Another level of hormonal control occurs in response to the composition of food. Foods high in lipids take a long time to digest. A hormone called gastric inhibitory peptide is secreted by the small intestine to slow down the peristaltic movements of the intestine to allow fatty foods more time to be digested and absorbed.
Understanding the hormonal control of the digestive system is an important area of ongoing research. Scientists are exploring the role of each hormone in the digestive process and developing ways to target these hormones. Advances could lead to knowledge that may help to battle the obesity epidemic.
The brain and the endocrine system control digestive processes. The brain controls the responses of hunger and satiety. The endocrine system controls the release of hormones and enzymes required for digestion of food in the digestive tract.
Which hormone controls the release of bile from the gallbladder
Which hormone stops acid secretion in the stomach?
- gastric inhibitory peptide
In the famous conditioning experiment, Pavlov demonstrated that his dogs started drooling in response to a bell sounding. What part of the digestive process did he stimulate?
- cephalic phase
- gastric phase
- intestinal phase
- elimination phase
Critical Thinking Questions
Describe how hormones regulate digestion.
Hormones control the different digestive enzymes that are secreted in the stomach and the intestine during the process of digestion and absorption. For example, the hormone gastrin stimulates stomach acid secretion in response to food intake. The hormone somatostatin stops the release of stomach acid.
Describe one or more scenarios where loss of hormonal regulation of digestion can lead to diseases.
There are many cases where loss of hormonal regulation can lead to illnesses. For example, the bilirubin produced by the breakdown of red blood cells is converted to bile by the liver. When there is malfunction of this process, there is excess bilirubin in the blood and bile levels are low. As a result, the body struggles with dealing with fatty food. This is why a patient suffering from jaundice is asked to eat a diet with almost zero fat.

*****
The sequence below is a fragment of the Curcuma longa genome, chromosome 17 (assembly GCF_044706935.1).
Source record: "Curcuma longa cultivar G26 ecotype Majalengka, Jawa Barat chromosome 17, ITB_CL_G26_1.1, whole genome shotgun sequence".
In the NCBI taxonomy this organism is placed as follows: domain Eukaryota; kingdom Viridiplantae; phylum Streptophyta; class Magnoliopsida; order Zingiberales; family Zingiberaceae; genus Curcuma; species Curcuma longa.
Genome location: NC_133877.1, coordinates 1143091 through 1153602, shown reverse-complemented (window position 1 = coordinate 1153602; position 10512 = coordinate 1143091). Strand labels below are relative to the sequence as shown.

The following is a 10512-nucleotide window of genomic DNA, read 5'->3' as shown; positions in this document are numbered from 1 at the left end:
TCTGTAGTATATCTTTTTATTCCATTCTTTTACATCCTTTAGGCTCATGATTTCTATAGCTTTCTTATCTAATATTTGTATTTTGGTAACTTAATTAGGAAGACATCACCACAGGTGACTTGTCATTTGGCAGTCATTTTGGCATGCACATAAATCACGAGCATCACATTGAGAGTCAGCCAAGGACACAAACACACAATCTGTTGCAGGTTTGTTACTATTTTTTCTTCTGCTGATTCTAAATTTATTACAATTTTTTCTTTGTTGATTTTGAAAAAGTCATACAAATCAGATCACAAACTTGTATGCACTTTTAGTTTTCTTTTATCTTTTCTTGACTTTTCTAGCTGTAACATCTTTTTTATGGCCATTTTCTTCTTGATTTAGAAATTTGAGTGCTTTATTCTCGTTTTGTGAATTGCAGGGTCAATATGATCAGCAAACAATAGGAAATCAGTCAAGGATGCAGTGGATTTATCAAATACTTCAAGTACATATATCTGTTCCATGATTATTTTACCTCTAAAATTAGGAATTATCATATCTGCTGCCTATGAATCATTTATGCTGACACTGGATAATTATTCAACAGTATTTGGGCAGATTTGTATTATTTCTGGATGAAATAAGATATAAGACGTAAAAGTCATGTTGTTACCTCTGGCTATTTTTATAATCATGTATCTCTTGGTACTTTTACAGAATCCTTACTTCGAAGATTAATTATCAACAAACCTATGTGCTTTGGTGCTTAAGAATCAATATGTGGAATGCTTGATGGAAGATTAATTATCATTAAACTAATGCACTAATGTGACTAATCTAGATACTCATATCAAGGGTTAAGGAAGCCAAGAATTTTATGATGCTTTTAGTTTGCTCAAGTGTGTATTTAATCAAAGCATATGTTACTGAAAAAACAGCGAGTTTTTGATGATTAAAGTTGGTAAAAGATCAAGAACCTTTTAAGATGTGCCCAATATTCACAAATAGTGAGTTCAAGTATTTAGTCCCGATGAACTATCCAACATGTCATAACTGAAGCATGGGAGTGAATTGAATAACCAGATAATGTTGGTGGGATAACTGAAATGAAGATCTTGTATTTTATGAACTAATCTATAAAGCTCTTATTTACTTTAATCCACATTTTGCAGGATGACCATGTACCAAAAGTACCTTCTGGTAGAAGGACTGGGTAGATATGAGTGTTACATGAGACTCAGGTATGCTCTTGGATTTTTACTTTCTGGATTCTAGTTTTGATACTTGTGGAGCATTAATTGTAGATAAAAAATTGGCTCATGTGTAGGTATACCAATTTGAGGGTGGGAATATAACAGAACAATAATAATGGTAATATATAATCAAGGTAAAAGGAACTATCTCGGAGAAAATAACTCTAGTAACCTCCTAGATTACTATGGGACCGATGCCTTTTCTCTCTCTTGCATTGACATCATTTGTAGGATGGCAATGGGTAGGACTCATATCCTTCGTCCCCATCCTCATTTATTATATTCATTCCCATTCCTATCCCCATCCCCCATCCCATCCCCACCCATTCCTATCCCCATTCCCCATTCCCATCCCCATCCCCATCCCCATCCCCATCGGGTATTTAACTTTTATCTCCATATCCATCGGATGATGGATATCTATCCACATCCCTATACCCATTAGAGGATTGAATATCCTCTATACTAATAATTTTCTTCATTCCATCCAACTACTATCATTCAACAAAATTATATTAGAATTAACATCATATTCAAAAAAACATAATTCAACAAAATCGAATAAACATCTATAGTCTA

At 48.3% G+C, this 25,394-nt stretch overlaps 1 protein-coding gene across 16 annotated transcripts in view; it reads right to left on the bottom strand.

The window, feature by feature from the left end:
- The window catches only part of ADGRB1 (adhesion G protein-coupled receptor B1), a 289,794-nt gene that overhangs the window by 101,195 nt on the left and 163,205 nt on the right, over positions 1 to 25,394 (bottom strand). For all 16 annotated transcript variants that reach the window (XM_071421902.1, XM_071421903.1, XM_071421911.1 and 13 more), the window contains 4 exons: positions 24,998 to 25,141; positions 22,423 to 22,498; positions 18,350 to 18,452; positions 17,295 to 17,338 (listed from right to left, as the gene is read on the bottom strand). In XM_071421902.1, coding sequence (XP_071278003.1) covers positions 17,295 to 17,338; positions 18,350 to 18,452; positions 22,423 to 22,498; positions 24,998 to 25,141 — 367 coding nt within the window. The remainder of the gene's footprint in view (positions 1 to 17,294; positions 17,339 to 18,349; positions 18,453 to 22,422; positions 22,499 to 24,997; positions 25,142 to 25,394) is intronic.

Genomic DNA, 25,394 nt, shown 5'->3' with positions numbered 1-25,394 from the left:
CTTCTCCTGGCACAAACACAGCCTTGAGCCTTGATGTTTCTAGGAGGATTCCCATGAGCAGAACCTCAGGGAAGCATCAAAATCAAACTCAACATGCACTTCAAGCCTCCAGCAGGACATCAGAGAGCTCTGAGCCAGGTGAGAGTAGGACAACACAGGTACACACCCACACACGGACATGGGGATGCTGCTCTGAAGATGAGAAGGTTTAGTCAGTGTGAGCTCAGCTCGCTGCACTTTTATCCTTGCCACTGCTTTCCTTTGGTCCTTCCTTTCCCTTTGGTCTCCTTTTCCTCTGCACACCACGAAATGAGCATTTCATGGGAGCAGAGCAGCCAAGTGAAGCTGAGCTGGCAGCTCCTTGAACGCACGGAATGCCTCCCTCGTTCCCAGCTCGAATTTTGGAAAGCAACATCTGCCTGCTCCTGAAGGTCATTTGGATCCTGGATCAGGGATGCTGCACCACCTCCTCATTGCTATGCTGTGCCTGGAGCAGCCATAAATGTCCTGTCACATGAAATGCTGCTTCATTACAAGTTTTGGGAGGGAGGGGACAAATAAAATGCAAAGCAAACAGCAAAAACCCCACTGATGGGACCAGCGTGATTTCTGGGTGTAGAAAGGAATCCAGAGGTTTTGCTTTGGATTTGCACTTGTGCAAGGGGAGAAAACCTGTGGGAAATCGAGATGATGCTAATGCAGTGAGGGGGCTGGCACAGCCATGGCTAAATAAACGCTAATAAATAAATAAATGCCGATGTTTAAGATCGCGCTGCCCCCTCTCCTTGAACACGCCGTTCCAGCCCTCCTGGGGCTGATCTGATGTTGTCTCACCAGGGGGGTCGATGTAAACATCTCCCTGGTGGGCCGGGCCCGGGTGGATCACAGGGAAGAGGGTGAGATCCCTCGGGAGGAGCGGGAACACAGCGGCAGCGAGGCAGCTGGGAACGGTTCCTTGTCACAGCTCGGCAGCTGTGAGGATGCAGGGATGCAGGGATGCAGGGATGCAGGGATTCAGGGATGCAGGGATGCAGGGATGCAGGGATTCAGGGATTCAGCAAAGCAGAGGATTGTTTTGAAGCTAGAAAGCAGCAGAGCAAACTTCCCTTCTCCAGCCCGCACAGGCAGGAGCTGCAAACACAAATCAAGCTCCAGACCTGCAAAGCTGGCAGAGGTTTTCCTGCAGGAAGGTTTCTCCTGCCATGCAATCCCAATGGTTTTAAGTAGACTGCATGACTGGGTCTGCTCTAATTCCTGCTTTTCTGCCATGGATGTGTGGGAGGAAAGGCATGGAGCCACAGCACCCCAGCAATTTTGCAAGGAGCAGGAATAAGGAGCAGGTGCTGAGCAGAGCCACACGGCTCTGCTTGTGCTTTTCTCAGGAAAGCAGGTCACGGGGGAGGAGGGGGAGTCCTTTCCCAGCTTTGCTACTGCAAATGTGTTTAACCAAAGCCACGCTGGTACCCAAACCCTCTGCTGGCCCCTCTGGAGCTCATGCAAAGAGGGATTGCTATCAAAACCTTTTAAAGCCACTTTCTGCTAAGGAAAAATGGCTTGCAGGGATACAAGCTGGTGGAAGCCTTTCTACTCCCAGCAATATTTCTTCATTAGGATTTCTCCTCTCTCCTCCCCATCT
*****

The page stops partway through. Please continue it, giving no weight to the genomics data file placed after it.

A scientist is studying a model that has a mutation in the receptor for somatostatin that prevents hormone binding. How would this mutation affect the structure and function of the digestive system?
Somatostatin is the hormone that inhibits the release of HCl into the stomach lumen after the chyme has moved to the intestine. If the receptor for somatostatin is nonfunctional, somatostatin cannot signal to the stomach parietal cells to stop acid secretion. Thus, acid secretion will continue when there is no food present, and can cause damage to the stomach tissue. However, as long as the stomach remains intact the mutation should not slow digestion since acid will always be present in the stomach to digest any new boluses of food.
- cephalic phase
- first phase of digestion, controlled by the neural response to the stimulus provided by food
- hormone that stimulates the contraction of the gallbladder to release bile
- endocrine system
- system that controls the response of the various glands in the body and the release of hormones at the appropriate times
- gastric inhibitory peptide
- hormone secreted by the small intestine in the presence of fatty acids and sugars; it also inhibits acid production and peristalsis in order to slow down the rate at which food enters the small intestine
- gastric phase
- digestive phase beginning once food enters the stomach; gastric acids and enzymes process the ingested materials
- hormone which stimulates hydrochloric acid secretion in the stomach
- intestinal phase
- third digestive phase; begins when chyme enters the small intestine triggering digestive secretions and controlling the rate of gastric emptying
- hormone which stimulates sodium bicarbonate secretion in the small intestine
- hormone released to stop acid secretion when the stomach is empty